wolc123

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About wolc123

  • Rank
    Elite NY Hunter
  • Birthday 12/25/64

Profile Information

  • Gender
    Male

Extra Info

  • Hunting Location
    9F, 6C
  • Hunting Gun
    Marlin M512 / Ruger M77 30/06 / Marlin 336BL / TC Omega 50 cal / Ithaca 37 16 ga / Remington 870 12 ga
  • Bow
    Barnett Recruit
  • HuntingNY.com
    Google

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  1. Watched a dog take down a deer today

    A slow, painful death like that hurts the flavor, best leave it for the coyotes. I would be interested in the tail though. Button buck tails make the best bass jigs.
  2. Till the start!

    This might be the year to get one with the crossbow !! Maybe on October 1, if full inclusion happens. I am not getting my hopes up for that though, and already planning on (3) vacation days up in the Northern zone a couple weeks later, assuming things will stay as they have been the last (4) years.
  3. Till the start!

    With the early thaw that it looks like we are going to get per the long term forecast, winter kill should be minimal for the third consecutive year.
  4. Grow Alot

    It is kind of sad that I have not shot a button buck since opening day morning in 2012. You may have read the story on that, which I posted last night in the "favorite hunting memory" thread. Fortunately, we were blessed with one in 2014, thanks to a "hit and run" motorist, and another in 2016, thanks to the generosity of a buddy from work. There is still a vacuum sealed roast from that one in the freezer. I am saving that for a special occasion. It looks like it has been an every other year treat, probably going back about 36 years, to the first deer I killed in Allegheny state park on a "party permit" with my dad and uncle. Hopefully I can finally get one with my crossbow in 2018 (I have yet to take an antlerless deer with that). Maybe full inclusion will pass this year, so I might be able to lift you up further with a pm on or close after October 1. I am pleased to occupy the number one spot on your list. This thread is supposed to be about grow and I do miss her, even though she took a couple unjust swipes at me. Once was about "skylining" my Adirondack THS buck. She also did not like my practice of eradicating "nuisance" raccoons. The buck was not skylined and it is perfectly legal to kill nuisance raccoons but that did not make any difference to her. I do feel bad about a few of the deer that she has struck and lost over the last few years. Hopefully, she is spending her free time now on her kindle reading a Bible AP, which might actually help her from having that happen again.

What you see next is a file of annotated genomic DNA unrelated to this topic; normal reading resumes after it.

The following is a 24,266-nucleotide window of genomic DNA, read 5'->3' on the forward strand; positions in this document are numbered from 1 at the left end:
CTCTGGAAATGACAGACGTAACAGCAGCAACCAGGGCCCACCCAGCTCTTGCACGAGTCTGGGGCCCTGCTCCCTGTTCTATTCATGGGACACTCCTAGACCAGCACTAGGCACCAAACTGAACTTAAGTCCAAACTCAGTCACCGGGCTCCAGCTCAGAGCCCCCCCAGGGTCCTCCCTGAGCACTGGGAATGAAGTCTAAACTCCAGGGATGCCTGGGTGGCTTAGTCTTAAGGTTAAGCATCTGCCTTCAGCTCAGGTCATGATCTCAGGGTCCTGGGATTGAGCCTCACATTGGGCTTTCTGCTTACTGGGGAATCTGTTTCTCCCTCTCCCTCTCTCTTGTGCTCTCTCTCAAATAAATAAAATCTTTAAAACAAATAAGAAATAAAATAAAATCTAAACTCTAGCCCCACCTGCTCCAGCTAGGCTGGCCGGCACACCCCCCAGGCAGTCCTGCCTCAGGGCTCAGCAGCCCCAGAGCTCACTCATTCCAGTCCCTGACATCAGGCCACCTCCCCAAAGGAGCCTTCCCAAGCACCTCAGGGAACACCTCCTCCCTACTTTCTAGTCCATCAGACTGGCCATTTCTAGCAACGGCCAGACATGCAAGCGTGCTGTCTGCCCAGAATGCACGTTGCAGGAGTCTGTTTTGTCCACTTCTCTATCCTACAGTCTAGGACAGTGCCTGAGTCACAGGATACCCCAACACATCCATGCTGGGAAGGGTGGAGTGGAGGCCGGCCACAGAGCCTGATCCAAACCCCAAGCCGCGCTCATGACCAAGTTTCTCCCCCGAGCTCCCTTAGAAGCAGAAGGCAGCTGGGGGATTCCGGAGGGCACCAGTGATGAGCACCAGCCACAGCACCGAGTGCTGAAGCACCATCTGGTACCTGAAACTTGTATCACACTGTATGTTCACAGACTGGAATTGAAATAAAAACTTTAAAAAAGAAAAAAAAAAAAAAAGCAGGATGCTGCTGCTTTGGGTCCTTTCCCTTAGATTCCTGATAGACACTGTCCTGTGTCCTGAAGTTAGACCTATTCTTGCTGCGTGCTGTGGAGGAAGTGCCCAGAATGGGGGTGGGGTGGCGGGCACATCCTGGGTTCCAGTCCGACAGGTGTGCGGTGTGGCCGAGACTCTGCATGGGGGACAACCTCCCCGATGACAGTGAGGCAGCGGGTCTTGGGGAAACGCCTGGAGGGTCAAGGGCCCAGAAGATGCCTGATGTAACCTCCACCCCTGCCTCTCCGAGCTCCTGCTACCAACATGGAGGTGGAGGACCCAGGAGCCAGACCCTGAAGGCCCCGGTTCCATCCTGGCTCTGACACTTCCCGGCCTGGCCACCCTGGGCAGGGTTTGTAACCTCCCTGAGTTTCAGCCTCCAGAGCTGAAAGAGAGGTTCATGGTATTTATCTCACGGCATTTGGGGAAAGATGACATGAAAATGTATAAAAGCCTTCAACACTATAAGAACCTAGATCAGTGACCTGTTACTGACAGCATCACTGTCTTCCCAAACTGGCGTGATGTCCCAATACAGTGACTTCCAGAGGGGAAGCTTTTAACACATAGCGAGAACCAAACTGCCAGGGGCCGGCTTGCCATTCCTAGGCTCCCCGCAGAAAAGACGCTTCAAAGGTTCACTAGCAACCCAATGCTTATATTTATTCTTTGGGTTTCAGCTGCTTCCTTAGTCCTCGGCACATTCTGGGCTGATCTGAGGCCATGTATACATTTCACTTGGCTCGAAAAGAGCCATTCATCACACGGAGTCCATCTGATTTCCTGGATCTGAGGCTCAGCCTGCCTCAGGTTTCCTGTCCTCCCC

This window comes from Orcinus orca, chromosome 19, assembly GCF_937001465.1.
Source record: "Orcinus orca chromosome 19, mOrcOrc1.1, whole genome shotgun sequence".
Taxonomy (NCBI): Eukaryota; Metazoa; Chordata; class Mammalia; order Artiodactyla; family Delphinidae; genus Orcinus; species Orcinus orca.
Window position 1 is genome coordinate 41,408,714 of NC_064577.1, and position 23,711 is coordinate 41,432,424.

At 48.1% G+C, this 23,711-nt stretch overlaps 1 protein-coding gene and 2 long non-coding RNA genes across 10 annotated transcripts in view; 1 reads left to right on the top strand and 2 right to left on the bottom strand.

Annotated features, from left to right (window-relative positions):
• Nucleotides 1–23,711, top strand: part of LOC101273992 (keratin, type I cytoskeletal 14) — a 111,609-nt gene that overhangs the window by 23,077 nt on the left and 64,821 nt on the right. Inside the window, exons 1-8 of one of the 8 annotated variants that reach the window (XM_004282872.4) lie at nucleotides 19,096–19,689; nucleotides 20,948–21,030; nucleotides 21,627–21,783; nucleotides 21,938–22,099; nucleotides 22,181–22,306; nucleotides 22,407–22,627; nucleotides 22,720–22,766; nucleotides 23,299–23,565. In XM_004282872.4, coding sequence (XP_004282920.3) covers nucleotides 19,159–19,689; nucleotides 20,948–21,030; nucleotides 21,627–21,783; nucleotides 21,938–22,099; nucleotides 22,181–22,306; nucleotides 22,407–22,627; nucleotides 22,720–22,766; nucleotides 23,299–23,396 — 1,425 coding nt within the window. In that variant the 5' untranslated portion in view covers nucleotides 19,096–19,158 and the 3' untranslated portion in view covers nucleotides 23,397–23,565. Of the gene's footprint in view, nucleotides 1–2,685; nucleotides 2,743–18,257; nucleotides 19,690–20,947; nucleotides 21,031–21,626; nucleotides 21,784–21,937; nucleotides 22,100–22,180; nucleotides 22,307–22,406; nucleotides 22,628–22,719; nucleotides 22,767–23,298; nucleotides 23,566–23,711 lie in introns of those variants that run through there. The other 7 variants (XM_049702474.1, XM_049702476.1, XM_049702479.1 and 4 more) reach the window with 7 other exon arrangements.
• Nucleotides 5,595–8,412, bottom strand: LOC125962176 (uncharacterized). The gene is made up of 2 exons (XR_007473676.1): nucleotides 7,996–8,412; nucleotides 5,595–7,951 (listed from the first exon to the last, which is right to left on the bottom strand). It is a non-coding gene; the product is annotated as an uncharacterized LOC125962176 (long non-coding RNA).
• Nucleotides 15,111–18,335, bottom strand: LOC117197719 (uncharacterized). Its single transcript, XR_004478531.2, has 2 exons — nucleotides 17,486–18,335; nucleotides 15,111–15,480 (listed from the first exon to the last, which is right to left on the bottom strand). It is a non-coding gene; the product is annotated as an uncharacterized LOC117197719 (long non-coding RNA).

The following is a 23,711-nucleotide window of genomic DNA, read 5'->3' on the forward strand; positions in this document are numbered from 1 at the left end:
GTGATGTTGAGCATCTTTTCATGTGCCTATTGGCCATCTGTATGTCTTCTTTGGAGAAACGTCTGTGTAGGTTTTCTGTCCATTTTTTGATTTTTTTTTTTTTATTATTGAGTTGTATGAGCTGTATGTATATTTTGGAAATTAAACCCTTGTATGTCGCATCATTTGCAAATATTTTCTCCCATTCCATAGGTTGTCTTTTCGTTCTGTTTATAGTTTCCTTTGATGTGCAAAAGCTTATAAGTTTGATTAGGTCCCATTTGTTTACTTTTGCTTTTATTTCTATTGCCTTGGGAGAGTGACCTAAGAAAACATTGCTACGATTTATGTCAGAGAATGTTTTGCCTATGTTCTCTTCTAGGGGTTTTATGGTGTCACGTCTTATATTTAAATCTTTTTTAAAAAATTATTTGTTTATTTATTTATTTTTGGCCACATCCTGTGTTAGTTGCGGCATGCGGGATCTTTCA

5. Diets

    How old are you and do you have any dependents ? If so, you may want to think about some life insurance to take care of them after you are gone.
  6. When I was about 15, our parents took the family to Walt Disney world, where we stayed for a week in at Fort Wilderness campground. I was more into the Florida Largemouth bass fishing than the rides at Magic Kingdom, so one morning I rented a canoe at the trading post. I paddled up small canal, to a wide area with a weed bed across the back. I had read in magazines to watch for birds to show you where the fish were, and there was a great blue heron perched there at the edge of the weeds. I was not real good then with my new Garcia Ambassador 5500 reel, loaded with 20 pound test, and my first cast sort of got away from me, clear over the heron. I tried to stop it with thumb pressure, but could only watch as the big purple plastic worm looped a few times around the big bird's neck. Disturbed by the situation, the heron took flight, and an "aerial battle" began. It got up pretty high, before taking all the slack out of the line, then came crashing down. A tram passed by. loaded with kids. There was some yells and possibly pictures taken, as they noted the unorthodox wildlife activity. I took off my windbreaker and attempted to cover the bird and remove the hook. The line broke and it took of again with the worm and a few feet of line still attached. Looking back, it is kind of funny, but not so much at the time. I never did catch any bass there.
  7. Favorite Hunting memory